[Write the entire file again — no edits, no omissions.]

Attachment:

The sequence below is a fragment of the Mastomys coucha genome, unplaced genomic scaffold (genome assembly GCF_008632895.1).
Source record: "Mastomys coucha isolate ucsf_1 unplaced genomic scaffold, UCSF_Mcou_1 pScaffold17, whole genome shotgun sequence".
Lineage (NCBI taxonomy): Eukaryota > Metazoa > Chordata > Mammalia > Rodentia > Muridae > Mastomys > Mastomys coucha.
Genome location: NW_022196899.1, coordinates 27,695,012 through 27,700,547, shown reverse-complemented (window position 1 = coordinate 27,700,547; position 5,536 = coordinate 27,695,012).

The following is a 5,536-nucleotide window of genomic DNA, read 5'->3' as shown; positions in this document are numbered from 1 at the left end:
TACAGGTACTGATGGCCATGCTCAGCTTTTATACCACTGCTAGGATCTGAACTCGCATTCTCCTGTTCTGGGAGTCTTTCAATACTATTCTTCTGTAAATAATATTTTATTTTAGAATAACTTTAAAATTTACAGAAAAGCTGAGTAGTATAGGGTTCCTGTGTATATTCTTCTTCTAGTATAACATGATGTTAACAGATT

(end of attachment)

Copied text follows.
The sequence below is a fragment of the Mastomys coucha genome, unplaced genomic scaffold (genome assembly GCF_008632895.1).
Source record: "Mastomys coucha isolate ucsf_1 unplaced genomic scaffold, UCSF_Mcou_1 pScaffold17, whole genome shotgun sequence".
Lineage (NCBI taxonomy): Eukaryota > Metazoa > Chordata > Mammalia > Rodentia > Muridae > Mastomys > Mastomys coucha.
Genome location: NW_022196899.1, coordinates 27,695,012 through 27,700,547, shown reverse-complemented (window position 1 = coordinate 27,700,547; position 5,536 = coordinate 27,695,012).

The following is a 5,536-nucleotide window of genomic DNA, read 5'->3' as shown; positions in this document are numbered from 1 at the left end:
TACAGGTACTGATGGCCATGCTCAGCTTTTATACCACTGCTAGGATCTGAACTCGCATTCTCCTGTTCTGGGAGTCTTTCAATACTATTCTTCTGTAAATAATATTTTATTTTAGAATAACTTTAAAATTTACAGAAAAGCTGAGTAGTATAGGGTTCCTGTGTATATTCTTCTTCTAGTATAACATGATGTTAACAGATT